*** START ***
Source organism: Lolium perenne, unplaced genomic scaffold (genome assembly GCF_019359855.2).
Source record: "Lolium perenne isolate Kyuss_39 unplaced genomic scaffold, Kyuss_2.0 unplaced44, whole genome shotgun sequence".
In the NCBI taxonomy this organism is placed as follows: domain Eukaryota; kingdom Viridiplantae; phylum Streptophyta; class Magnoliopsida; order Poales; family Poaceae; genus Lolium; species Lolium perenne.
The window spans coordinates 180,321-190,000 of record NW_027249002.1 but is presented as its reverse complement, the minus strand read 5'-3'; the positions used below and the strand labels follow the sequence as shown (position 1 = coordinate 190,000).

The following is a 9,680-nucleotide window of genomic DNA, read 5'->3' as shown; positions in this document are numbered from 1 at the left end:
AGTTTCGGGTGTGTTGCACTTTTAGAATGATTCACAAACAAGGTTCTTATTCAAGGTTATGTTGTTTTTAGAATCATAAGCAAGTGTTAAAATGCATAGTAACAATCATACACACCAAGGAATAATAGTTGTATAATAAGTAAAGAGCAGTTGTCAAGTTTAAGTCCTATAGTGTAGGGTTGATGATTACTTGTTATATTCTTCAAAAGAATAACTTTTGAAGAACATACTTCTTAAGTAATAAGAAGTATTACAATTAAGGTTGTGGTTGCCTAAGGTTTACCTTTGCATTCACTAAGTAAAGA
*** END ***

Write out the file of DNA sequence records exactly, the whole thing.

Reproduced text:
Source organism: Lolium perenne, unplaced genomic scaffold (genome assembly GCF_019359855.2).
Source record: "Lolium perenne isolate Kyuss_39 unplaced genomic scaffold, Kyuss_2.0 unplaced44, whole genome shotgun sequence".
In the NCBI taxonomy this organism is placed as follows: domain Eukaryota; kingdom Viridiplantae; phylum Streptophyta; class Magnoliopsida; order Poales; family Poaceae; genus Lolium; species Lolium perenne.
The window spans coordinates 180,321-190,000 of record NW_027249002.1 but is presented as its reverse complement, the minus strand read 5'-3'; the positions used below and the strand labels follow the sequence as shown (position 1 = coordinate 190,000).

The following is a 9,680-nucleotide window of genomic DNA, read 5'->3' as shown; positions in this document are numbered from 1 at the left end:
AGTTTCGGGTGTGTTGCACTTTTAGAATGATTCACAAACAAGGTTCTTATTCAAGGTTATGTTGTTTTTAGAATCATAAGCAAGTGTTAAAATGCATAGTAACAATCATACACACCAAGGAATAATAGTTGTATAATAAGTAAAGAGCAGTTGTCAAGTTTAAGTCCTATAGTGTAGGGTTGATGATTACTTGTTATATTCTTCAAAAGAATAACTTTTGAAGAACATACTTCTTAAGTAATAAGAAGTATTACAATTAAGGTTGTGGTTGCCTAAGGTTTACCTTTGCATTCACTAAGTAAAGA